Patient Education

Thyroid Disease During Pregnancy

Thyroid disease occurs when the thyroid gland malfunctions and produces an abnormal quantity of hormones. When a malfunctioning thyroid gland produces too much or too little hormone during pregnancy, abnormal hormone secretion can be damaging not only to the mother, but to the developing fetus as well. This is because thyroid hormone is essential to the development of the fetal brain and nervous system and, until about 12 weeks into gestation, the fetus depends on its mother’s supply of thyroid hormone.

The two thyroid hormones, triiodothyronine and thyroxine, help to regulate a great many bodily processes, including:

Two pituitary hormones active during pregnancy, human chorionic gonadotropin (hCG) and estrogen, normally result in increased secretion of thyroid hormones, so thyroid abnormalities may be difficult to diagnose at this time. Women who have a family history of thyroid difficulties, or who have had any thyroid issues in the past, should be carefully monitored.

Types of Thyroid Disease During Pregnancy

There are two primary types of thyroid disease that occur during pregnancy: hyperthyroidism and hypothyroidism. Either disorder, although diagnosed during pregnancy, may have been a pre-existing condition.


Hyperthyroidism is the condition that occurs if the thyroid is too active, producing excessive levels of thyroid hormones. During pregnancy, hypothyroidism is usually caused by Graves’ disease, an autoimmune condition. Symptoms of hyperthyroidism may include:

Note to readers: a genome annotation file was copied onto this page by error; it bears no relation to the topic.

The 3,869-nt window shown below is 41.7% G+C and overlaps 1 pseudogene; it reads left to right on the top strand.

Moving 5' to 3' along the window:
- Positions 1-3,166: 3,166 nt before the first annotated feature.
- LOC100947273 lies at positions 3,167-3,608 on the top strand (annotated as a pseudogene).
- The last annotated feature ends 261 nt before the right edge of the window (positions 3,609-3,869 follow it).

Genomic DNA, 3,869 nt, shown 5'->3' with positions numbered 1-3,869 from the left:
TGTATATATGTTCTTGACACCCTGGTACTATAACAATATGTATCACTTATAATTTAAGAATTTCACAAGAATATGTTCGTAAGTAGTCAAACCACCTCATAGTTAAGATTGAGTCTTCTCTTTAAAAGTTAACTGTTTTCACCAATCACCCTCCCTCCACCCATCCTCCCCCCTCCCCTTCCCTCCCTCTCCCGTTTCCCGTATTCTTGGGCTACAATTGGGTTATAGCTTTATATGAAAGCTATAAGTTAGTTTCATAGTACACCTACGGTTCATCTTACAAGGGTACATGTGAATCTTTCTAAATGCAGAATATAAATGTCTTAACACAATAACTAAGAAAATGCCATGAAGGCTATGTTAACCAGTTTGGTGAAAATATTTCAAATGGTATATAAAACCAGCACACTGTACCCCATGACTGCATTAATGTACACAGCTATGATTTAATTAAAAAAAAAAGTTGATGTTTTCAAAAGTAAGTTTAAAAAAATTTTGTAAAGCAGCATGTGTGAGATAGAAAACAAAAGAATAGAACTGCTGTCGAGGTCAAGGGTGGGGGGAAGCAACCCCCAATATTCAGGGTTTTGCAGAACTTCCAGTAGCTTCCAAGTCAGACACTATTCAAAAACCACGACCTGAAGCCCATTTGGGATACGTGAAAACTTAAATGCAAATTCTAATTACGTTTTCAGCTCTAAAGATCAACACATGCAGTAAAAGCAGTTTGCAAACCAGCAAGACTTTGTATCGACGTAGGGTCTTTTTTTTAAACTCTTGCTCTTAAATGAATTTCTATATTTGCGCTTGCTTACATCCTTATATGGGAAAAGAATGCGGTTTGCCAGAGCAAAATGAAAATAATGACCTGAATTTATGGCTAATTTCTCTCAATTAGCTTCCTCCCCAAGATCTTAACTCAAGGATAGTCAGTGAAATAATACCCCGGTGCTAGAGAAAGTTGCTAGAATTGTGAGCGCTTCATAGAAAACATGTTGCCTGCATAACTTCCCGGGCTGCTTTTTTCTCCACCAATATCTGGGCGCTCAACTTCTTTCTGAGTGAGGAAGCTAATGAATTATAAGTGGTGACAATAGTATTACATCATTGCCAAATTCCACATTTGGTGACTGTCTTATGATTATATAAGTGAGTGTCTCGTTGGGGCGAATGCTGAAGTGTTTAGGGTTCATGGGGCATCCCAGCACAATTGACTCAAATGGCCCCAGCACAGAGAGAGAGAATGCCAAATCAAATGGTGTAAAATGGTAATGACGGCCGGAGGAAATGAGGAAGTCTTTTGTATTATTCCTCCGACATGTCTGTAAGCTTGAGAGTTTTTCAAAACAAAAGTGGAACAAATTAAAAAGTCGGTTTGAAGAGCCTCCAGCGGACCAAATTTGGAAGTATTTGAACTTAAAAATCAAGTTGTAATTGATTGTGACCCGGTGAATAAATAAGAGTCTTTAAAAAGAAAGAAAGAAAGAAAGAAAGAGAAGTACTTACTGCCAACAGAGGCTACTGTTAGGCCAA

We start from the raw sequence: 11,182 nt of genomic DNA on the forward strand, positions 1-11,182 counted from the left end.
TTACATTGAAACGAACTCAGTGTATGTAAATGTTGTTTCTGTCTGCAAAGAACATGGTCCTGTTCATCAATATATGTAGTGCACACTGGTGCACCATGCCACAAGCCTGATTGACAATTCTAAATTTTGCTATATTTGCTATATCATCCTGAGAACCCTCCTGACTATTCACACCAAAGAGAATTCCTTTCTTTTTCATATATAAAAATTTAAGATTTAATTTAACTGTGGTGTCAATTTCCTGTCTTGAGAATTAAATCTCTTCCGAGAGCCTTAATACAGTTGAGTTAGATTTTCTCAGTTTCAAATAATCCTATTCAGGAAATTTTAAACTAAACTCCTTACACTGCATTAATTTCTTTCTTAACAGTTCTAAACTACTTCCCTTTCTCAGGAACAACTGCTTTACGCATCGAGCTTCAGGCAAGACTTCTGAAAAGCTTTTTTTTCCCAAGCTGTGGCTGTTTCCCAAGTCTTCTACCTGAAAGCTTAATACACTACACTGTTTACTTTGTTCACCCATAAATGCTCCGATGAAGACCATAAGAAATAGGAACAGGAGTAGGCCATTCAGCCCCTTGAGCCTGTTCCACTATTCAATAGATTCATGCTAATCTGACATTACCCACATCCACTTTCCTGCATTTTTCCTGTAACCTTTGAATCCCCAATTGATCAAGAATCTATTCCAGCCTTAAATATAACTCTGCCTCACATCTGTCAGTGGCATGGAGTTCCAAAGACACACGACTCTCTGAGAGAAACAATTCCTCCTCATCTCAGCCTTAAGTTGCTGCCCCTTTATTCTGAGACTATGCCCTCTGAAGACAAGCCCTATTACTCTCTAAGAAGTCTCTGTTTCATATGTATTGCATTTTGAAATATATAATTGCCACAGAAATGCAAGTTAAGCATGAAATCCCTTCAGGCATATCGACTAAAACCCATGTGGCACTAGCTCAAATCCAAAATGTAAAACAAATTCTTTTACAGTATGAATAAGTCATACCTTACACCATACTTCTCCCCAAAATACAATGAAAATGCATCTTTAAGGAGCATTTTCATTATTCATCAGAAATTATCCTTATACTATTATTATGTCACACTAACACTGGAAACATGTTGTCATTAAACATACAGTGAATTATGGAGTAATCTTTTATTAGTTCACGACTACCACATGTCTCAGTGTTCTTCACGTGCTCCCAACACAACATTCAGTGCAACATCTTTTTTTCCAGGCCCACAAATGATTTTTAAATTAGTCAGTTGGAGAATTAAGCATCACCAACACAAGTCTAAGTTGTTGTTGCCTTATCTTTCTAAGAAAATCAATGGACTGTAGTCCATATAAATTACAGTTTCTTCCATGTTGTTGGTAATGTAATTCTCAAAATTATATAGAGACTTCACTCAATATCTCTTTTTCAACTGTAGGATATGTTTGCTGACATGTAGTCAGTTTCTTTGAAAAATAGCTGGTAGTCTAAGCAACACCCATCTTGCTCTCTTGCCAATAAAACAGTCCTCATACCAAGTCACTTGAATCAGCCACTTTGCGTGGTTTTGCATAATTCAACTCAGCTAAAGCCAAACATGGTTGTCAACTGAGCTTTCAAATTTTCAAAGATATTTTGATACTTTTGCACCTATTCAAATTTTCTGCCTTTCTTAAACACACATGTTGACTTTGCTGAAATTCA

Rarely, patients with Graves’ disease also develop a condition known as hyperemesis gravidarum, that results in severe nausea and vomiting.


Hypothyroidism is the condition of an underactive thyroid. During pregnancy, hypothyroidism is typically caused by Hashimoto’s disease, an autoimmune disorder that causes chronic inflammation of the thyroid gland. Symptoms of hypothyroidism during pregnancy may include:

Diagnosis of Thyroid Disease During Pregnancy

education-thyroid-disease-during-pregnancy-diagnosisBoth hyperthyroidism and hypothyroidism are diagnosed during pregnancy by assessing physical symptoms, administering thyroid function tests, and taking blood tests to measure hormone levels.

Treatment of Thyroid Disease During Pregnancy

Pregnant patients with hyperthyroidism may be treated with a medication to slow production of thyroid hormones and will be required to restrict their dietary intake of iodine. The radioactive iodine normally used to treat hyperthyroidism cannot be administered to pregnant women because it is dangerous to the fetal thyroid gland. In rare cases, where patients are unable to tolerate the anti-thyroid medication, surgery to remove part or all of the thyroid gland may be performed.

Pregnant patients with hypothyroidism are treated with synthetic thyroid hormone in order to restore proper levels of thyroid hormone. In both types of thyroid disease during pregnancy, medications will be administered in the smallest possible doses because of their potential affect on the fetus.

Complications of Thyroid Disease During Pregnancy

It is essential that thyroid disease be controlled during pregnancy because untreated it may result in several serious risks to the mother or newborn, including:

Uncontrolled thyroid disease may also lead to an ailment known as a “thyroid storm,” a sudden severe exacerbation of symptoms characterized by high fever, abnormal blood pressure, vomiting, extreme fatigue, breathing difficulties, delirium and shock. Thyroid storm is a life-threatening condition.